The U.S. Department of Energy’s Ames Laboratory has discovered extreme “bounce,” or super-elastic shape-memory properties in a material that could be applied for use as an actuator in the harshest of conditions, such as outer space, and might be the first in a whole new class of shape memory materials.

Shape-memory materials “remember” their original shape and return to it after they are deformed. They are commonly metallic alloys that make possible “unbreakable” eyeglass frames and quieter jet engines.

But the material in this research, CaFe2As2, is not a metallic alloy but an intermetallic more well-known for its novel superconducting properties. It has been so extensively studied that the team of researchers, from Ames Laboratory and the University of Connecticut, also made note of its high degree of pressure and strain sensitivity, and wondered about its possibilities as a structural material.

The researchers created micropillars of the material through single crystal growth followed by focused ion beam milling, and then subjected them to mechanical compression testing. They found a recoverable strain that can exceed 13 percent.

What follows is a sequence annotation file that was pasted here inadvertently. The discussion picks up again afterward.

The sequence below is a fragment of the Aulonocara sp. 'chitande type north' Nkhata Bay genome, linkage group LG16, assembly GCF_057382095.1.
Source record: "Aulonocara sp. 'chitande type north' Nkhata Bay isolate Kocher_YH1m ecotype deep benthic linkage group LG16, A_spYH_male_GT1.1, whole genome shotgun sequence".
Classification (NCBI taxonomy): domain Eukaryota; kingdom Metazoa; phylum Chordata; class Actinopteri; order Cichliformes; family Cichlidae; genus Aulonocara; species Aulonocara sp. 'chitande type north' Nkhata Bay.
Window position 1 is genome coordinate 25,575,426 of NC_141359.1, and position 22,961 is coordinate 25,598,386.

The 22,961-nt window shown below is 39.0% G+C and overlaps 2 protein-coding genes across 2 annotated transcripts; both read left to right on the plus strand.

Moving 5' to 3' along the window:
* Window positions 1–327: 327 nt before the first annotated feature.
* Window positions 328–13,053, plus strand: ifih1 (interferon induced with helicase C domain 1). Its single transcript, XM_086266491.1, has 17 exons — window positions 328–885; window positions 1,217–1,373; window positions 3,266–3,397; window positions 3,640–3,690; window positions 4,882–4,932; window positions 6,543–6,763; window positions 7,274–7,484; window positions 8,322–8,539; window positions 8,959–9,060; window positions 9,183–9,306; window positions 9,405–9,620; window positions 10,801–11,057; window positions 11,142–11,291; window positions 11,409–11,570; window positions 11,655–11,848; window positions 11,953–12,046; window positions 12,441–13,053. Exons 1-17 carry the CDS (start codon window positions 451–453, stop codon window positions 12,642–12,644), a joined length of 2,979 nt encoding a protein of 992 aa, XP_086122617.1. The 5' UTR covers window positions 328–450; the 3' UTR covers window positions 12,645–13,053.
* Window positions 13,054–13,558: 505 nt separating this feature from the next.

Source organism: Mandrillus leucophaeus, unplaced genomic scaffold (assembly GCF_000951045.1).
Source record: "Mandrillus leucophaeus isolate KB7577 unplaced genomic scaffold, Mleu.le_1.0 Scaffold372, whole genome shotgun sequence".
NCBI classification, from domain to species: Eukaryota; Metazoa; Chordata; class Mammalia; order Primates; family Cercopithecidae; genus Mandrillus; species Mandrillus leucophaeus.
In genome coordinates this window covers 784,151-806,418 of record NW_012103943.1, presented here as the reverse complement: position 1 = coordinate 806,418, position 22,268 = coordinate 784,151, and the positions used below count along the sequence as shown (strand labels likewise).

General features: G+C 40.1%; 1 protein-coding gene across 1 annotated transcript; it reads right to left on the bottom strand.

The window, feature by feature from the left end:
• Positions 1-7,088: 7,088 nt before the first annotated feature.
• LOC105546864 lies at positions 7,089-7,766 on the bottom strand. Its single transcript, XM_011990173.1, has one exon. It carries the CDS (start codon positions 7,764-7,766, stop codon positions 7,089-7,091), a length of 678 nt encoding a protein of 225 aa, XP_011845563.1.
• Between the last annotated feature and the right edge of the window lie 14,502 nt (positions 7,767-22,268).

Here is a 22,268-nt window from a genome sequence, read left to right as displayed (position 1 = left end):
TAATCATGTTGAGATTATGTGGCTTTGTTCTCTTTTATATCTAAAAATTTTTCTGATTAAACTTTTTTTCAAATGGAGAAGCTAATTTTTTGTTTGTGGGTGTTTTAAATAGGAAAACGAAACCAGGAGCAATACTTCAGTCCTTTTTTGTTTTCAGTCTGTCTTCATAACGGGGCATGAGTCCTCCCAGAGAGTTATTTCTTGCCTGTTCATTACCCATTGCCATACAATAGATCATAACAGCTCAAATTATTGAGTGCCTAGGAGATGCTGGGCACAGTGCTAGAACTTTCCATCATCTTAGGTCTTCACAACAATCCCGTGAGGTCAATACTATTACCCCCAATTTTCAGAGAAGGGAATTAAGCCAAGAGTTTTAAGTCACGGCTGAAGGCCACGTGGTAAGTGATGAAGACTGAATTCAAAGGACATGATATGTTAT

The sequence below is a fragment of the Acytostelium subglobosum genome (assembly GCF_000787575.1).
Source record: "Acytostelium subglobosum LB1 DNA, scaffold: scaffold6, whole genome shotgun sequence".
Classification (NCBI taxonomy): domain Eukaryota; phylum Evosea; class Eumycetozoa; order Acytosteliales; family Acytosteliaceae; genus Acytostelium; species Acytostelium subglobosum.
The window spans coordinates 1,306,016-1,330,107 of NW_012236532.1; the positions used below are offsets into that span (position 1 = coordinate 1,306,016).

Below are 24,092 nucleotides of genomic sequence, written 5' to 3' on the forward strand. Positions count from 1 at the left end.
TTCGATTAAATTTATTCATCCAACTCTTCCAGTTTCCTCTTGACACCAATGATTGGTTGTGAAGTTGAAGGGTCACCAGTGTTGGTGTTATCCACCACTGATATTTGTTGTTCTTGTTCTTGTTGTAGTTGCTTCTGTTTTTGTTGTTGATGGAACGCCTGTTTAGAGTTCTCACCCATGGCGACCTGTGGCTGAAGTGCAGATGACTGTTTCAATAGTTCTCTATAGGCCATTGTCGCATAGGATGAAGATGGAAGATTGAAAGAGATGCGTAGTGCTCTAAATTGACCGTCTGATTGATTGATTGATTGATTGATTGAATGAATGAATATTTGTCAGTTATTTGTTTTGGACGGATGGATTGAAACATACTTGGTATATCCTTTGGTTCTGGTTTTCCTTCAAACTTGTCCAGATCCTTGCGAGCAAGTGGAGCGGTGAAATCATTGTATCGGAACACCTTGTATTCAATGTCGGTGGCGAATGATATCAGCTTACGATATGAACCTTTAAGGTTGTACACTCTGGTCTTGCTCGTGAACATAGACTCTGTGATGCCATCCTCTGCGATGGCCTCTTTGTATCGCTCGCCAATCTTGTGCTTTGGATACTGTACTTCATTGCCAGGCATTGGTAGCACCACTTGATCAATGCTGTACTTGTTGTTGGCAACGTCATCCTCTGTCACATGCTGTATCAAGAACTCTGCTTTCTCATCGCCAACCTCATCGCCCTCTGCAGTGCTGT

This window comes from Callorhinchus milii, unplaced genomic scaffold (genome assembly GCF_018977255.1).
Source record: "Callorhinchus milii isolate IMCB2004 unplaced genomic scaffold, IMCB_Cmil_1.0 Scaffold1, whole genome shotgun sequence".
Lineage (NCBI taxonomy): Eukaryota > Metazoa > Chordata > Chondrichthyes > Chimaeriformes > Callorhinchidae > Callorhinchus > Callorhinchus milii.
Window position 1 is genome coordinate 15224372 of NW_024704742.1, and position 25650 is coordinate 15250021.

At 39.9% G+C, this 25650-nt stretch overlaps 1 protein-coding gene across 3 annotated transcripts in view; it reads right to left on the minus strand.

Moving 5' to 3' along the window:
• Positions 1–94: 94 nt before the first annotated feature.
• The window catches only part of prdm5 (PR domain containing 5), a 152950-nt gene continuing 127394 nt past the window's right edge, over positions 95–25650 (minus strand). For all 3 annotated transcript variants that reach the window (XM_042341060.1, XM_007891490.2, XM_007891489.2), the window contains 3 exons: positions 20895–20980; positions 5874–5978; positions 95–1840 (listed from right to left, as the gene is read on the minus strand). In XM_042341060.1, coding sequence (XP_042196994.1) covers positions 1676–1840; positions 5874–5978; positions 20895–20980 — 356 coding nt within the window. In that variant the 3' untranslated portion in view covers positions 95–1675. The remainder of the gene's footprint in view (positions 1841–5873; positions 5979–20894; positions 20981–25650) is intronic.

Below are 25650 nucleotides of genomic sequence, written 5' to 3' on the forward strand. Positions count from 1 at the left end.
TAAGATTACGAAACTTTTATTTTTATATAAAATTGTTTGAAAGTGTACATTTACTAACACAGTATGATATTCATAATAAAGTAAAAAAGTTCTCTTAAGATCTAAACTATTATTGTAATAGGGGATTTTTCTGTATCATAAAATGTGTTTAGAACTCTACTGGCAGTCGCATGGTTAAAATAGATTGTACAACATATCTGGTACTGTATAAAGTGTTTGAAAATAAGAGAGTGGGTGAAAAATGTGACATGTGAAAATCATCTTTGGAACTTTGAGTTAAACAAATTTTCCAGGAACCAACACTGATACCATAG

Read the full story from Ames Laboratory

UConn MSE Seniors Attend World Maker Faire For NASA Capstone Project

MSE Students at Maker Faire 2017

Francis Almonte, Zane Grady, Andrew Nguyen, Adam Wentworth, and Jason Santivanez (senior MSEs) attended maker faire to showcase last year’s NASA sponsored capstone project and introduce the extension of the project to the public.

UConn MSE students presented their projects related to additive manufacturing at the World Maker Faire in NY Hall of Science Queens, NY for the third consecutive year. The projects were part of a showcase called In Space 3D Printing and Recycling.

All MSE seniors took part in this exciting event, which involved students displaying a capstone project sponsored by NASA. This year’s showcase involved students displaying a capstone project previously sponsored by NASA. The project focuses on the recyclability of specific thermoplastics and will continue this academic year under new sponsorship from Tethers Unlimited Inc. (TUI). TUI is fabricating a new 3D printer and recycler that will eventually find its home on the International Space Station to begin testing in 2018.